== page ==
Thursday’s deadly attack at Garissa University College in Kenya had one teenage survivor so terrified, she refused to come out of hiding for two days.
Kenyan security forces found Cynthia Cheroitich, 19, hiding alone in a wardrobe Saturday morning, according to The Associated Press. At first, she didn’t believe the rescuers were there to help.
“How do I know that you are the Kenyan police?” she had reportedly asked them.
Ms. Cheroitich emerged only after security forces asked one of her teachers to appeal to her. She had stayed in her closet, covered in clothes, even after some of her classmates had come out of hiding at the demand of the Islamist gunmen who had attacked the school, the AP reported.
When hunger and thirst grew unbearable, she drank a bottle of lotion, she told the wire service.
“I was just praying to my God,” Cheroitich, a Christian, added.
Cheroitich’s response was not unfounded: Al Shabab, the Somali-based militant group that had carried out the attack, killed 148 people during their 15-hour siege of the university. Most of the dead were Christian – a fact that is adding pressure to the already growing Christian-Muslim tension in communities across Kenya.
“They asked for Muslims, and then told them to step aside,” one survivor told the BBC. “And then to confirm whether it was true they were Muslims, they were asked some questions from the Quran.”
“If answered correctly, you are put aside. If you answer wrongly, you are shot on the spot,” she added.
On Saturday, Kenyan officials said that they had arrested five men in connection to the attack, according to USA Today. Security agencies picked up two of the suspects in Garissa, where the attack took place, and brought in another three people who were trying to cross into Somalia.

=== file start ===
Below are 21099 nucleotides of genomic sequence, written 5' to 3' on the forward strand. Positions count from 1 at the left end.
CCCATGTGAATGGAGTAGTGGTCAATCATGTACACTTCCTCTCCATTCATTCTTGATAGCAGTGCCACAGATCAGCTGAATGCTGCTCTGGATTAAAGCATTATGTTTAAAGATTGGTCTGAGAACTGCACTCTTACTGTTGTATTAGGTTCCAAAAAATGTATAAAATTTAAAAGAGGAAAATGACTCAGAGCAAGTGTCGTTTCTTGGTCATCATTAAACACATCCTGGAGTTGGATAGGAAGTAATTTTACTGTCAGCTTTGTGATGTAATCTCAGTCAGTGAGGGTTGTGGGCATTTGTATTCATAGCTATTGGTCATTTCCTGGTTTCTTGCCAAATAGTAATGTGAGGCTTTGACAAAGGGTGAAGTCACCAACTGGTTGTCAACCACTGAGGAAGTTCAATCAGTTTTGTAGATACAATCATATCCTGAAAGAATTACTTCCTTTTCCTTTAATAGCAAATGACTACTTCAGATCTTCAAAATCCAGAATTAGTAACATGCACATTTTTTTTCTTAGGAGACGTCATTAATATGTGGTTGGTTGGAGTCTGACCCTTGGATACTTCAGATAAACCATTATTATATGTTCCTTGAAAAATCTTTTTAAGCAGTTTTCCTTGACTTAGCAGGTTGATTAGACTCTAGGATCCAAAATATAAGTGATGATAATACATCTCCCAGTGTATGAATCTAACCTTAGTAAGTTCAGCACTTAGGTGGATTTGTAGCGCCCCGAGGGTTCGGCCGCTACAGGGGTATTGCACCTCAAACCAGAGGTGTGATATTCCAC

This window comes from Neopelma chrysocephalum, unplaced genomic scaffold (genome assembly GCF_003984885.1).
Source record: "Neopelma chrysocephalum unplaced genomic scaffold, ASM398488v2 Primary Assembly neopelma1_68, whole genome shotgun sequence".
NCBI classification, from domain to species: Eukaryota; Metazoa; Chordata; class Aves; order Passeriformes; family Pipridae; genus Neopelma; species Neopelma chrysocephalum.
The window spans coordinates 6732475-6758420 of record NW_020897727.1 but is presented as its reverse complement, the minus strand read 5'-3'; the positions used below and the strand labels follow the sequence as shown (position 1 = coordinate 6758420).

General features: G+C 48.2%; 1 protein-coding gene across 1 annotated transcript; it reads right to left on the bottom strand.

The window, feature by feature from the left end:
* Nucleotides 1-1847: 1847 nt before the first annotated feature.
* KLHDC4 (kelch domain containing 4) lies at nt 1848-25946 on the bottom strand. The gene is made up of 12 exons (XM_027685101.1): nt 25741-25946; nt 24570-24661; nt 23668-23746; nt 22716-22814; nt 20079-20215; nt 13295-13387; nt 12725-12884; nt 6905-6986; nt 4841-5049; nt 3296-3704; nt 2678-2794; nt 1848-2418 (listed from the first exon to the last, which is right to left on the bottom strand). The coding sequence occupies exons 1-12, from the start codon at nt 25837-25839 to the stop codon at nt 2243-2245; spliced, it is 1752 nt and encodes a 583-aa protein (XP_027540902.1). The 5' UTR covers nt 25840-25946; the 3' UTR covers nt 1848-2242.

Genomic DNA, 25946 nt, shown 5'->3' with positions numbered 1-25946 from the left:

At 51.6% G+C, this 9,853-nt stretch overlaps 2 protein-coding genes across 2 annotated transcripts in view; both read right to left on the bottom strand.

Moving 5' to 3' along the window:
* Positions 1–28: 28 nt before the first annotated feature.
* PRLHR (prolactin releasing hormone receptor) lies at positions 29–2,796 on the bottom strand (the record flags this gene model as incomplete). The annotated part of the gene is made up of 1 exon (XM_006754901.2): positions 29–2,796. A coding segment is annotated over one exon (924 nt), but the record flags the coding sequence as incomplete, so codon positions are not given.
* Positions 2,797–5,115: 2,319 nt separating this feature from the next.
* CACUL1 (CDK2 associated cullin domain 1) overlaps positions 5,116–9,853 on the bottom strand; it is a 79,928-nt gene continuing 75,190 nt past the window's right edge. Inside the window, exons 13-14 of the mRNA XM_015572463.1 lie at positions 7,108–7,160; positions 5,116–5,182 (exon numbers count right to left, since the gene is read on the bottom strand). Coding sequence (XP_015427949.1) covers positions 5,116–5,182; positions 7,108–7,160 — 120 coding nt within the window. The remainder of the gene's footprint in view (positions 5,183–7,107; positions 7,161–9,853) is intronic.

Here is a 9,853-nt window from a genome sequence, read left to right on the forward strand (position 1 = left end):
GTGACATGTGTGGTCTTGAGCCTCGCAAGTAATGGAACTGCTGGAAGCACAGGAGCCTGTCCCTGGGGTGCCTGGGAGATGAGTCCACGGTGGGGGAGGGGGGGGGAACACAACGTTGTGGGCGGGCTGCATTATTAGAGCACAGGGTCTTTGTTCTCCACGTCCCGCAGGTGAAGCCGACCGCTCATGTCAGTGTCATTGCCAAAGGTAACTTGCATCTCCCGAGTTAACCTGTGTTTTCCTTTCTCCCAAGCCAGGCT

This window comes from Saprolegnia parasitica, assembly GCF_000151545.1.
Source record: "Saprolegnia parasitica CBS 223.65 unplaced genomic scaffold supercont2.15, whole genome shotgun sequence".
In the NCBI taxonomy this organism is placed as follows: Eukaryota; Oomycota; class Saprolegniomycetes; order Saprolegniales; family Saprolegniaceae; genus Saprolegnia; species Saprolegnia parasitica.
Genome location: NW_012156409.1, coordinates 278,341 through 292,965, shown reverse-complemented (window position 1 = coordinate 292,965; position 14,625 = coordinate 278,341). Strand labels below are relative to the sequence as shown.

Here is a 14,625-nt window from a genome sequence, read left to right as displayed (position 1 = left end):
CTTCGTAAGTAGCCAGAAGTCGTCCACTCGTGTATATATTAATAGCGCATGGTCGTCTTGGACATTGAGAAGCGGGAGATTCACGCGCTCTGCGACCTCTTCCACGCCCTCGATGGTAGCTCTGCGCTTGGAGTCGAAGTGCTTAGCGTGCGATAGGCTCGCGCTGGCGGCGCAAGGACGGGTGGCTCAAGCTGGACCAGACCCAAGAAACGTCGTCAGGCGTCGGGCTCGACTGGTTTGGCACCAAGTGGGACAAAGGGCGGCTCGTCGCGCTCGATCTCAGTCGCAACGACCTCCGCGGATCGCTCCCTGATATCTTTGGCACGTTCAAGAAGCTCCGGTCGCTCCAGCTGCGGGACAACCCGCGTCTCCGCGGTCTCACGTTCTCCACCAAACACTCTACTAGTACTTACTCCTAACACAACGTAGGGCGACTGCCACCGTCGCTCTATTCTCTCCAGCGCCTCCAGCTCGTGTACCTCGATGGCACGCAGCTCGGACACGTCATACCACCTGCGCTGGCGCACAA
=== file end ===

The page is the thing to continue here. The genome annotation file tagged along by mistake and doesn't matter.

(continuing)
Interior Ministry spokesman Mwenda Njoka said the latter are believed to be associates of Mohamed Mohamud, also known as Dulyadin Gamadhere, who authorities say masterminded the massacre. A former teacher at a Kenyan madrassa or Islamic school, Mr. Gamadhere now has a bounty on his head roughly equivalent to $220,000.
Al Shabab, whose name means “the youth” in Arabic and who are allied with Al Qaeda, has also vowed to wage a long war with Kenya, promising to make its cities “run red with blood,” Reuters reported.
“For as long as your government persists in its path of oppression, implements repressive policies and continues with the systematic persecution against innocent Muslims, our attacks will also continue," the group said in a statement Saturday. “No amount of precaution or safety measures will be able to guarantee your safety, thwart another attack or prevent another bloodbath from occurring in your cities.”
“This will be a long, gruesome war of which you, the Kenyan public, are its first casualties.”
While the statement has not yet been verified, Kenyan security forces are treating it as legitimate, according to USA Today.
Following the extremists' threats, Kenyan President Uhuru Kenyatta vowed to take harsh measures against the Islamic militants.
In a nationally televised address, the Associated Press reported that Kenyatta said his administration "shall respond in the severest ways possible" to the Garissa attack, which occurred Thursday when four gunmen entered a campus and slaughtered students. The military moved in hours later and the gunmen were killed.
"We will fight terrorism to the end," said Kenyatta. "I guarantee that my administration shall respond in the fiercest way possible."
Kenyatta said the country's "security forces are pursuing the remaining accomplices. We will bring all of them to justice ... We are also in active pursuit of the mastermind (of the Garissa attack) and have placed a reward for his capture," said Kenyatta, who declared 3 days of national mourning.